The fishing pole in hand, an array of lures, and reasonable weather is all a man can ask for. When I fish I seek a familiar shoreline, a quiet place where the sun can warm my back and the scudding clouds are mirrored by the pristine depths of a sandy bottom; and then, suddenly, I glimpse the silver flash of gills as my lure strikes the water. There are times when fishing alone is vital, and yet other times when good companions are necessary. Competition is one thing, but truly admiring a fellow angler’s cast or the instinctive way he chooses the spot for his lure to drop all helps to fill the afternoon with a fraternal appreciation for the great outdoors.

Everything that we understand about ourselves can be summarized in the singular act of fishing. We define ourselves by our actions and by the lures we choose and by the sun-dappled coves we float in, with rod and reel in hand, a contented smile on our lips. The 10-20 pound monofilament line is standard issue for bass and northern pike, and in the event a record-breaker is hauled in the happy fisherman gets bragging rights on skill in handling the torque and axis rotation.  There are times where I’ve fished myself to the point of exhaustion without necessarily fishing well, and with little to show for my effort, I allowed the boat to glide into a shallow bay, the water-lilies rustling against the boat’s aluminum side. Sometimes I’ll lift the camera and snap photos, or I might just bask in the cool shadows thrown by the towering shoreline pines. If I’m especially lucky, I’ll watch an eagle swoop soundlessly from above as its talons snap a fish from just below the surface. Such a sight is awe-inspiring and not without its own irony, because the American eagle is infinitely better at catching fish than any man yet born.

I am not skilled at small talk, and don’t enjoy the chatter when it is so obviously intended as filler for a day that requires no filler. Choose your fishing companions carefully. This wisdom I have heard repeated countless times, and it should never fall on deaf ears. A lousy companion is immediately recognizable in a boat, and if such darkly comedic rumors are true, a poorly chosen fishing companion is responsible for more than one intoxicated northwoods homicide. I recall with clarity a conversation I had with my uncle who was an avid hunter and fisherman. Perhaps the moment lingered because I heard it in a Wisconsin saloon beneath the glare of a five-point buck guilty only of bad taxidermy and who appraised us with the accusing glass stare of a ghost while my uncle sipped a tall glass of cold Hamm’s beer. It was the late 1960s and my uncle, who despised the counter-culture longhairs as “aberrations,” but nonetheless availed himself of the sexual revolution by taking up with a buckskin clad girl who, in his words, was “great in bed, but lousy at fishing and housekeeping.”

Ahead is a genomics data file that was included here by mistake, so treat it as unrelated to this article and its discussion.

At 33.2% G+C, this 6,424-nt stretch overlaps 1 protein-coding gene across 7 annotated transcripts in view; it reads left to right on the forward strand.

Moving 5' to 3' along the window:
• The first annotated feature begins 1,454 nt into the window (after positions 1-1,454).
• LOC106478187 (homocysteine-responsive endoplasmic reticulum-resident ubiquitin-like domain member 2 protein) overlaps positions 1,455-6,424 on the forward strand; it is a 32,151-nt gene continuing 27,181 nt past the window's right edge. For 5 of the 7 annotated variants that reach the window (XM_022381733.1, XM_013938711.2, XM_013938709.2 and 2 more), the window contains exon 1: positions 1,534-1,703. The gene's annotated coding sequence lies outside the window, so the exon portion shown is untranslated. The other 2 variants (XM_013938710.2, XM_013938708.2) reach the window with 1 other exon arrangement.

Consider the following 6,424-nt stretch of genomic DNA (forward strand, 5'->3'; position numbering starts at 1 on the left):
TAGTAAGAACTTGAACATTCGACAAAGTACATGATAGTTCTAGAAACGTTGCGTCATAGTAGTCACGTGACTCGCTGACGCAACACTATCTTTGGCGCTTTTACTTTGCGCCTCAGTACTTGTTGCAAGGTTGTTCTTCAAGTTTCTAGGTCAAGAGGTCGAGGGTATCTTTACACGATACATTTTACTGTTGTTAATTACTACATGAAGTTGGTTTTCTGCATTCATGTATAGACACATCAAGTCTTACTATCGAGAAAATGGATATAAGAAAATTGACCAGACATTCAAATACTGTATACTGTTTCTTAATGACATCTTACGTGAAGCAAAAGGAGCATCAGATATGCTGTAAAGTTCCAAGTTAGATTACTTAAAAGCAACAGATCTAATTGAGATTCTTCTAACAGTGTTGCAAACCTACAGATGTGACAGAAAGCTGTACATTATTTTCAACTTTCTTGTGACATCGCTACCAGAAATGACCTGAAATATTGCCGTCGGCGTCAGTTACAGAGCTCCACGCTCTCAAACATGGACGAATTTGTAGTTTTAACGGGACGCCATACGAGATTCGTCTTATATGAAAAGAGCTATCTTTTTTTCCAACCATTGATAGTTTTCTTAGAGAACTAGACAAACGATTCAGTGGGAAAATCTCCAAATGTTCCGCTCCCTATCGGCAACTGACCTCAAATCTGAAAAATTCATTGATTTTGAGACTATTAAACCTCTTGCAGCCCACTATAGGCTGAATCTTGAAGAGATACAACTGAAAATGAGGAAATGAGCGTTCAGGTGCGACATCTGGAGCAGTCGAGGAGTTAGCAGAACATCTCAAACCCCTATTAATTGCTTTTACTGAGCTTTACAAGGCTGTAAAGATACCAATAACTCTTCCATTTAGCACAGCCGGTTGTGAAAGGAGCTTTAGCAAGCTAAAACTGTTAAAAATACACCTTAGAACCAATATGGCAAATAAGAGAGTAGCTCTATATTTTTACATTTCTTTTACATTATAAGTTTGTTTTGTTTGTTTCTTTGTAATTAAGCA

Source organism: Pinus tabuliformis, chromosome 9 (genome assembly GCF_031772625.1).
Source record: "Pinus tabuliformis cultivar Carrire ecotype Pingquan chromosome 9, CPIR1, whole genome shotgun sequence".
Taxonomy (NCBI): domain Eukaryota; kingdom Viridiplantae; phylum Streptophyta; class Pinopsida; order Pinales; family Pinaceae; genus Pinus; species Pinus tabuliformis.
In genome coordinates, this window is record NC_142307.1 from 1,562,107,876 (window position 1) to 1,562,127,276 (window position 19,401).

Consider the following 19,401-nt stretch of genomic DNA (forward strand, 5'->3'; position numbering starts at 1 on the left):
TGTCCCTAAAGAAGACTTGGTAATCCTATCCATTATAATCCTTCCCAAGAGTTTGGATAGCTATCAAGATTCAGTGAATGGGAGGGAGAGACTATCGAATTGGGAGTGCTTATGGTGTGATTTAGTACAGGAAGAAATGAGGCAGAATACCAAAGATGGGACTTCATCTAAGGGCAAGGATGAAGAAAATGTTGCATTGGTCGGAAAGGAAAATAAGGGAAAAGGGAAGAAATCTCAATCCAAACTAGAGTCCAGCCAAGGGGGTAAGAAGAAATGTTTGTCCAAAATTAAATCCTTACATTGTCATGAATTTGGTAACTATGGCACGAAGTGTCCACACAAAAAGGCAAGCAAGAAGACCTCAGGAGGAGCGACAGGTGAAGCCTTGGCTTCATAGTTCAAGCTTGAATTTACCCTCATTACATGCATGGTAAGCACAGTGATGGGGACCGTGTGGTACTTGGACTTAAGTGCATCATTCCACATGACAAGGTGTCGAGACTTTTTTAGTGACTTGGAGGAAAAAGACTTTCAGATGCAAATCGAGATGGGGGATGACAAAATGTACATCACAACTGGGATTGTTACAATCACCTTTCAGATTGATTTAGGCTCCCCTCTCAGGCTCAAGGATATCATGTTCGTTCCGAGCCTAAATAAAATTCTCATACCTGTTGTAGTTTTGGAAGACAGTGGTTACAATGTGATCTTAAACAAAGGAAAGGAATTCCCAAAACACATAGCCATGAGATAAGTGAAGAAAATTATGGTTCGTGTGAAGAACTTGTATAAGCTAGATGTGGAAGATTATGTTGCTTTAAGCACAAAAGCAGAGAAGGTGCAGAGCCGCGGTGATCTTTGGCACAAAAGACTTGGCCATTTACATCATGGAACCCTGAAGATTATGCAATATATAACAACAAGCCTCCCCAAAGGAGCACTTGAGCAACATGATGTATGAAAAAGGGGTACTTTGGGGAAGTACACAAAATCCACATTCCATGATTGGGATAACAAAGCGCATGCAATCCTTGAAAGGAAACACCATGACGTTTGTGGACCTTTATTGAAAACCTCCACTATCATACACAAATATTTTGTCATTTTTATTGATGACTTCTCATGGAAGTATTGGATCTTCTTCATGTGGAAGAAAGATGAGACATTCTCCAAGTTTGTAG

When he was in his cups, as it were, and the sparkling carbonation in a cold glass of beer loosened his tongue, he casually remarked to the bartender that if the Herb Albert album spinning on the turntable wasn’t soon replaced by Glen Miller he would demonstrate a lifetime of expertise with his 12-gauge Remington. Nearly in the same breath he vowed that never again would he allow a no-good downtrodden hippie chick ever talk him into coming along on a fishing trip again. “There’s no reason to ruin a good day fishing by taking along a girl I won’t marry.”

Being prone to reflection, I seek out the same fishing spots that my uncle favored, which is easy to accomplish given I am now overseer of the property, and I think of the old days with far greater frequency than any old-timer should publicly admit. I smile thinking of his contradictory nature, and that of his brothers, and on those hushed afternoons just before summer’s end, when you can sense the coming of the season’s first frost, I acknowledge my luck to have had such good companions in the boat, and for an all-too brief moment they are with me again.

The magic places we favor are as varied as the angler himself. Because I am surrounded by some strong-willed women who fish with the same intensity as any male angler, I have broached the subject of jigs and lures in my quest to identify the best techniques. One man’s poison, I soon learned, is a woman’s cure. The many generations of knowledge passed down by fathers, brothers, uncles and sisters are on display at any northwoods flea market.

Musky lures are particularly fascinating. Hand-carved lures painted with care by some long forgotten fisherman are common enough, and sell regularly enough that most flea market vendors make a point of keeping a box of them handy. With their rusted hooks and painted eyes, they adorn a shelf or tackle box as a reminder of a bygone era before everything was made from plastic in a Chinese factory. A musky lure, carved in the silhouette of a loon hatchling, is a piece of Americana.  Any lures made by Heddon and Son out of Michigan prior to the first World War are highly prized by collectors, as are those made by the Shakespeare company. A wooden minnow or underwater spinner in its original box can be quite valuable. I’ve talked to collectors who concentrate on finding any lures from the Creek Chub Bait Company out of Indiana or any Pflueger minnows. Collecting lures is a favored past-time for the sentimental angler who will never admit to sentiment. “My pa owned one like this,” you might be told, followed by a description of some magic place where they fished on a spring day long ago.